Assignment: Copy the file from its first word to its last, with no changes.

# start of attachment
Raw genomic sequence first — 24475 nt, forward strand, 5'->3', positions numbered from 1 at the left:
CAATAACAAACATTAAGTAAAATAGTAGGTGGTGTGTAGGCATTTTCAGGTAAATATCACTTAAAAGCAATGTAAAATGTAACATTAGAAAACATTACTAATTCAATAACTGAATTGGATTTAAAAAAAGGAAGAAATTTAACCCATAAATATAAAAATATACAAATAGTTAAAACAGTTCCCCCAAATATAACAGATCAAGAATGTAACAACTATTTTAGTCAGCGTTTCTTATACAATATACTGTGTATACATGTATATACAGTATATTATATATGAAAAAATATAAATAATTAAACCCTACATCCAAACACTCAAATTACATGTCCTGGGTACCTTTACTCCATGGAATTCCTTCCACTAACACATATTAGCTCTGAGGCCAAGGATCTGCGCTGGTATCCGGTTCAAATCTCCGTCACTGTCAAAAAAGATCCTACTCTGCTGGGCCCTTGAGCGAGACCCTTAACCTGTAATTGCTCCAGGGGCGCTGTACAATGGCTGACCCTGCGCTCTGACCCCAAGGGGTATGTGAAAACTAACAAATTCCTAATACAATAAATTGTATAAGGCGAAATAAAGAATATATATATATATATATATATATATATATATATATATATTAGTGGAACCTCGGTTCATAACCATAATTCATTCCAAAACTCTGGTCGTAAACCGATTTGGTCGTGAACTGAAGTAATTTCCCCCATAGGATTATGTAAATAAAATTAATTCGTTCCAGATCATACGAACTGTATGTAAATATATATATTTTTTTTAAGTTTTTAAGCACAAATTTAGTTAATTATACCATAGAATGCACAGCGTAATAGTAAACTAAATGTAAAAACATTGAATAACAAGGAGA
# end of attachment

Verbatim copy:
Raw genomic sequence first — 24475 nt, forward strand, 5'->3', positions numbered from 1 at the left:
CAATAACAAACATTAAGTAAAATAGTAGGTGGTGTGTAGGCATTTTCAGGTAAATATCACTTAAAAGCAATGTAAAATGTAACATTAGAAAACATTACTAATTCAATAACTGAATTGGATTTAAAAAAAGGAAGAAATTTAACCCATAAATATAAAAATATACAAATAGTTAAAACAGTTCCCCCAAATATAACAGATCAAGAATGTAACAACTATTTTAGTCAGCGTTTCTTATACAATATACTGTGTATACATGTATATACAGTATATTATATATGAAAAAATATAAATAATTAAACCCTACATCCAAACACTCAAATTACATGTCCTGGGTACCTTTACTCCATGGAATTCCTTCCACTAACACATATTAGCTCTGAGGCCAAGGATCTGCGCTGGTATCCGGTTCAAATCTCCGTCACTGTCAAAAAAGATCCTACTCTGCTGGGCCCTTGAGCGAGACCCTTAACCTGTAATTGCTCCAGGGGCGCTGTACAATGGCTGACCCTGCGCTCTGACCCCAAGGGGTATGTGAAAACTAACAAATTCCTAATACAATAAATTGTATAAGGCGAAATAAAGAATATATATATATATATATATATATATATATATATATATATTAGTGGAACCTCGGTTCATAACCATAATTCATTCCAAAACTCTGGTCGTAAACCGATTTGGTCGTGAACTGAAGTAATTTCCCCCATAGGATTATGTAAATAAAATTAATTCGTTCCAGATCATACGAACTGTATGTAAATATATATATTTTTTTTAAGTTTTTAAGCACAAATTTAGTTAATTATACCATAGAATGCACAGCGTAATAGTAAACTAAATGTAAAAACATTGAATAACAAGGAGA